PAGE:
The United States’ English Springer Spaniel breed standard states, in its opening paragraph, that Springers are “….a medium-sized sporting dog with a compact body and a docked tail.” Breed historians note that Spaniels have been depicted with docked tails since the 16th century.
Springer enthusiasts, both field and conformation, dock tails for utilitarian function and to reinforce the breed’s moderate, balanced outline, consistent with proper breed type as defined in the standard.
A docked tail is required by the standard, and natural tails are not customary. For this reason, the standard provides no description of the correct carriage of a natural tail.
Judges are advised that the presentation of the English Springer Spaniel with a natural tail is inconsistent with the breed standard. In the United States, therefore, a natural tail is a fault. It is not, however, a disqualification.
Judges are encouraged to evaluate positive attributes of breed type first and then measure the impact of individual faults on that overall evaluation.
Please note: With regard to the length of docked tails typically seen, conformation judges should be aware that conformation exhibitors leave approximately one-third of the tail’s length, while field trial exhibitors approximately two-thirds. Exhibits in field trial and hunting classes may have longer, though docked tails.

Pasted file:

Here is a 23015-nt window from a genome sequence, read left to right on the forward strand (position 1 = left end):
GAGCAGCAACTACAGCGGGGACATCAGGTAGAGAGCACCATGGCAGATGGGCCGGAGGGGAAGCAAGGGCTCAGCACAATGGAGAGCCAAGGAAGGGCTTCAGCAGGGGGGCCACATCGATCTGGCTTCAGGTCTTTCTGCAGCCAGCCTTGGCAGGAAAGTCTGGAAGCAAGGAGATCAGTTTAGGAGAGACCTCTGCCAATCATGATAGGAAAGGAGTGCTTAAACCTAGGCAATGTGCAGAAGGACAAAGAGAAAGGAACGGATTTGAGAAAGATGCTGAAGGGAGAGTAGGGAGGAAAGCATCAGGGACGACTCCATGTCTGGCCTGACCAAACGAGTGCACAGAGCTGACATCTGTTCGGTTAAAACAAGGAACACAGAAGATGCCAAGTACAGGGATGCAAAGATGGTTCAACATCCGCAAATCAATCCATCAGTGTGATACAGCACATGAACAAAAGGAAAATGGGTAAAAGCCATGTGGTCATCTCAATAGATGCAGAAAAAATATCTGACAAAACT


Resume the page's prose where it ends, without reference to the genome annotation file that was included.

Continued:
“Our sporting forefathers always docked the tails of their Spaniels … because the Spaniels were used to hunt in close, thicket-like covers …. the active and swinging tail would become lacerated. For the comfort of the dog, it were better to remove just a little less than half.”
-Freeman Lloyd, “Dog Breeds of the World”, September 1935
Approved by the English Springer Spaniel Field Trial Association
Parent Club of the Breed/USA
Message from Laura Burns:
As one of the governors for the ESSFTA, I wanted to alert members of your club about an upcoming vote at the Board of Governors meeting in the first weekend of May. It’s to vote on a new proposal that undocked tails not be considered a fault. I’ve attached the current ESSFTA statement, “Current Tail Docking,” which calls an undocked tail a “fault” but not a “disqualification.” Also attached is the new proposal, entitled “JEC statement on tails” where undocked tails are no longer to be considered a fault. (Note that this new proposal says “approved,” but it’s not yet!)
This is good information for all of your club members, ESSFTA members or not, but any ESSFTA members are welcome to contact me with any thoughts before the meeting on May 3rd. I will happily forward comments. Just so everyone knows, I’m strongly inclined to vote “yes” on this proposal, but if ESSFTA members from WVESSA or PSESSA contact me with a lot of opposition, I will of course reconsider that vote since I represent your club. My reason for voting yes, personal preferences aside, is that allowing undocked tails will make importing and showing of English springer spaniels easier, thus widening our gene pool, which can only be of benefit to the breed.
Please pass on this information to your club.